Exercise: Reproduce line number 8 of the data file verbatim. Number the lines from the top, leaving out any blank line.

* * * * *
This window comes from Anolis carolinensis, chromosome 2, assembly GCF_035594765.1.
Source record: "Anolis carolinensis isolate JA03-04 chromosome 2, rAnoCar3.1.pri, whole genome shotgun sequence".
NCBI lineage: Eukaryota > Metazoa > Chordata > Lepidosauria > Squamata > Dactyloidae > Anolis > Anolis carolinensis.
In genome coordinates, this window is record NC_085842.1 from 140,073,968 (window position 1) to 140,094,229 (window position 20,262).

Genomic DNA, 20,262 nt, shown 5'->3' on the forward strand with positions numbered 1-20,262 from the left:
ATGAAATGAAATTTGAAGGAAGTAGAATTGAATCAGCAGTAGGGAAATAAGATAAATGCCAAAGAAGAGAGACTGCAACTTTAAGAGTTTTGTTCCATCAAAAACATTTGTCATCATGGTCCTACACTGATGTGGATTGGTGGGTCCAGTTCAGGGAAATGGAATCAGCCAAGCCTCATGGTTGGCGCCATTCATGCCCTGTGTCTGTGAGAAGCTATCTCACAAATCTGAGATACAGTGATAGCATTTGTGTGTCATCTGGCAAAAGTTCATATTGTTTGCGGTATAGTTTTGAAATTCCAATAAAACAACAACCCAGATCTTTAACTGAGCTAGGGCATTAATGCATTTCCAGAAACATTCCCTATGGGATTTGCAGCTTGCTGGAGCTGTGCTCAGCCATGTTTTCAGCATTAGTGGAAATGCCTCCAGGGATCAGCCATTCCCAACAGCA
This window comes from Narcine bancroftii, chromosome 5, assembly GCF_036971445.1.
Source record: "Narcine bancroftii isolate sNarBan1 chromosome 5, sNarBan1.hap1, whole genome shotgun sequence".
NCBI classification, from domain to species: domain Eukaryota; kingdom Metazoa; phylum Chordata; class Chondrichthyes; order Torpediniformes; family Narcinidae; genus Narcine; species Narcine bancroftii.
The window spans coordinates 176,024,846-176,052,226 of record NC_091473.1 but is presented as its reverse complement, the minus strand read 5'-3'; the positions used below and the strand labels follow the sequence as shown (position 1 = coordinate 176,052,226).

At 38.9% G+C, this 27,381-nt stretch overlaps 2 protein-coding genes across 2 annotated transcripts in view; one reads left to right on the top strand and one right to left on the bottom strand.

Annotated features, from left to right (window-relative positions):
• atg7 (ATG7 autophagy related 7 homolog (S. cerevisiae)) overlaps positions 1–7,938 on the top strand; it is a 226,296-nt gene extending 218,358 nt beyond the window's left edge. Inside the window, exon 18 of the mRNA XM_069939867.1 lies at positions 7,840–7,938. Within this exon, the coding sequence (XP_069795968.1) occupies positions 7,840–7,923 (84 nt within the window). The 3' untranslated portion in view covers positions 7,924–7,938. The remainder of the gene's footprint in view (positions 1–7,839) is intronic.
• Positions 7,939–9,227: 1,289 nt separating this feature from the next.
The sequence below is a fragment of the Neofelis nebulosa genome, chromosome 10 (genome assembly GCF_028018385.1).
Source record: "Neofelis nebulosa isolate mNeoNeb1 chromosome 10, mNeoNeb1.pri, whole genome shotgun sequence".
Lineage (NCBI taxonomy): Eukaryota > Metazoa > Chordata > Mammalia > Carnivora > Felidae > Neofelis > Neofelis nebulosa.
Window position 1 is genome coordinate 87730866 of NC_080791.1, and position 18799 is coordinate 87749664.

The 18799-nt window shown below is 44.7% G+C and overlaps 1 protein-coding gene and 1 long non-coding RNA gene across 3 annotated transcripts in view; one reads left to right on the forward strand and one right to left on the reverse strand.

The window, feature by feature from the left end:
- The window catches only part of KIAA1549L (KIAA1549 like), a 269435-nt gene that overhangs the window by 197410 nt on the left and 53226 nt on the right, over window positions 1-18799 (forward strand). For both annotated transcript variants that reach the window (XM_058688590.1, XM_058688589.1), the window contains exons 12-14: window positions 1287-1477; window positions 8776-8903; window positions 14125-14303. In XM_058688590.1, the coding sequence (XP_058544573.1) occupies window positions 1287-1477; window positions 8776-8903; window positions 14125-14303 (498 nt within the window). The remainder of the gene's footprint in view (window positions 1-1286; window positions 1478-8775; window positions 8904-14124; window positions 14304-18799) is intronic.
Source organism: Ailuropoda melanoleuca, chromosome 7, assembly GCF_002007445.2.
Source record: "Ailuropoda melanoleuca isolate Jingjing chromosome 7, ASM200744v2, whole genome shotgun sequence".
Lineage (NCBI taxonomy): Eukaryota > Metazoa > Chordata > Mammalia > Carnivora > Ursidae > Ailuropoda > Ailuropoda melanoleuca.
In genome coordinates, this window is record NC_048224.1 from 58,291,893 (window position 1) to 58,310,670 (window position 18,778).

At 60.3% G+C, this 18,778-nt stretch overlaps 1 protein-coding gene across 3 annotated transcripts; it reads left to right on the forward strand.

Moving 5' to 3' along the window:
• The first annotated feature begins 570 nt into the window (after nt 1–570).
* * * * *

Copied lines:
Source record: "Narcine bancroftii isolate sNarBan1 chromosome 5, sNarBan1.hap1, whole genome shotgun sequence".